Greece Still Weighs on Markets as China Stocks See-Saw Again

29 May 2015 | Author: | No comments yet »

China stocks volatile, end mixed after previous day’s tumble.

The Chinese equities market have been the world’s best performer this year, but millions of investors have learnt the hard way this week that bull runs do not last forever. NEW YORK (AP) — U.S. stocks are opening slightly lower after the government reported that the domestic economy contracted in the first three months of the year.

Shanghai: China’s main stock market indexes ended a volatile Friday just about where they started it after the previous day’s sharp sell-off that led many to believe the red-hot bull market has paused for a correction. After a rough start in which the Shanghai Composite Index briefly slid more than 4 per cent, key indexes recovered to bounce in and out of positive territory, and they ended the day mixed. The sell-off on Thursday, which saw turnover in Shanghai set a record at 1.2 trillion yuan ($193.51 billion), was set off by multiple factors, including margin finance tightening moves by brokerages, a central bank move to drain market liquidity and a coming flood of initial public offerings (IPOs). Shanghai stocks still remain up 43 per cent this year and 133.48 per cent over the past 12 months, while the smaller Shenzhen market is up 122 per cent.

David Dai, Shanghai-based investment director at Nanhai Fund Management Co Ltd, said they are all excuses for investors to take profit after the market rose “too much and too fast.” “The correction is not yet over,” Dai said. “Yesterday’s slump was too rapid, so many investors didn’t have time to flee. Before Thursday’s sell-off, the markets had risen in the previous seven sessions and turnover had reached a record daily 2.42 trillion yuan ($509 billion). Many are still seeking exit.” In additional signs of investor caution, Chinese fund managers cut the proportion of their portfolios to be invested in stocks over the next three months on correction concerns, a Reuters poll showed. The Shanghai market was marching towards the 5000 mark, the highest since the global financial crisis emerged in 2008, when news spread that two brokerages, Guosen Securities and Southwest Securities, were tightening margin lending. It is estimated 100,000 new securities trading accounts are opened around the country each day, meaning more Chinese are involved in the equities markets than ever before.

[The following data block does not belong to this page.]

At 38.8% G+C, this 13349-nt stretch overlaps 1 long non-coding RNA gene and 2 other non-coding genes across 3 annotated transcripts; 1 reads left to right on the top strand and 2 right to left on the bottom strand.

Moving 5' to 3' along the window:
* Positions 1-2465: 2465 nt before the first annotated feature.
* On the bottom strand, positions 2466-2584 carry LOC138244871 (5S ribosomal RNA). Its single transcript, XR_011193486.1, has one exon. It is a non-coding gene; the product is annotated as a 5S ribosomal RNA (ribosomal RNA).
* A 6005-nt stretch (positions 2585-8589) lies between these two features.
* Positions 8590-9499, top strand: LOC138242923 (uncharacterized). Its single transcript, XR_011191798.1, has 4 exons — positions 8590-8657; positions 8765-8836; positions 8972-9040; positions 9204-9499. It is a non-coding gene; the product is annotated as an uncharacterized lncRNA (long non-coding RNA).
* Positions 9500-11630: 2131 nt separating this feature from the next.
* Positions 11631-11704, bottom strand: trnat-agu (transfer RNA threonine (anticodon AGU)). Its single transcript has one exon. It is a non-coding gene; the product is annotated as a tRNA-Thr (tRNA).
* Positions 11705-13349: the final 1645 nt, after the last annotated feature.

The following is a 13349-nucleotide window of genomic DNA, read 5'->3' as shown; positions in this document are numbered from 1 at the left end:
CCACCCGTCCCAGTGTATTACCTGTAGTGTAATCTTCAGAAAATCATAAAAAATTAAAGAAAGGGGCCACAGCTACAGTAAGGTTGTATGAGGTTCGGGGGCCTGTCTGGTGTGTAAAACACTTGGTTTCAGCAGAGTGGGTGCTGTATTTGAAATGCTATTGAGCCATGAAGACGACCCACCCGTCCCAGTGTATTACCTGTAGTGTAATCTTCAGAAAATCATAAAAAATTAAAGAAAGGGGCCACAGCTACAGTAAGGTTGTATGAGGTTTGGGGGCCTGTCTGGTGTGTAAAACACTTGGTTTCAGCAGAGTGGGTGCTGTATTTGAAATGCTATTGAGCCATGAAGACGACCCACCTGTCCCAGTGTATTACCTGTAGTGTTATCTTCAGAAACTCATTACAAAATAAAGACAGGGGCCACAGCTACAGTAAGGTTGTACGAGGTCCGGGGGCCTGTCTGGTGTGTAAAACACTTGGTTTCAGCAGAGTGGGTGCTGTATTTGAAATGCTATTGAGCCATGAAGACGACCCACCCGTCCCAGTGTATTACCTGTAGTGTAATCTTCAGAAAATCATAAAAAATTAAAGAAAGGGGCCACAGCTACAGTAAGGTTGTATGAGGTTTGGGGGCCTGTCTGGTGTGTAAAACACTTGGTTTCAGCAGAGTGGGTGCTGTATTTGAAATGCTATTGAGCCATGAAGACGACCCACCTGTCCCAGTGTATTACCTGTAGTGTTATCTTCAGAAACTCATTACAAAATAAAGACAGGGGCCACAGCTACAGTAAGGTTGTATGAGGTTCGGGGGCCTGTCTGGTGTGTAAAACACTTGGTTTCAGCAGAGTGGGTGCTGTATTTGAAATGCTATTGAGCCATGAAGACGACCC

China is keen to show the world it is embracing the free market concept, and a depressed equities market is the last thing a country as tightly controlled as China wants. It hyped up China’s economic foundations and reinforced that regulators had the situation under control. “With analysts loudly advising against panic, they cry that short-term volatility does not alter a long-term run supported by economic restructuring and new growth potential,” it said. “New growth engines, a consumer-led marketplace, industrial co-operation overseas, and business-friendly reforms have combined to leave China well placed to cope with the slowdown.” The timing of the Xinhua piece, late on Thursday night, was curious and certainly a sign that policy makers do not want investors to panic. A version of the editorial was published in dozens of Chinese-language publications in a bid to calm nerves. “A remarkable feature of this bull market is leverage.

The positive tone in the market is automatically transformed into a negative one.” “The market is different with the past because we have never seen such a large amount of leverage.

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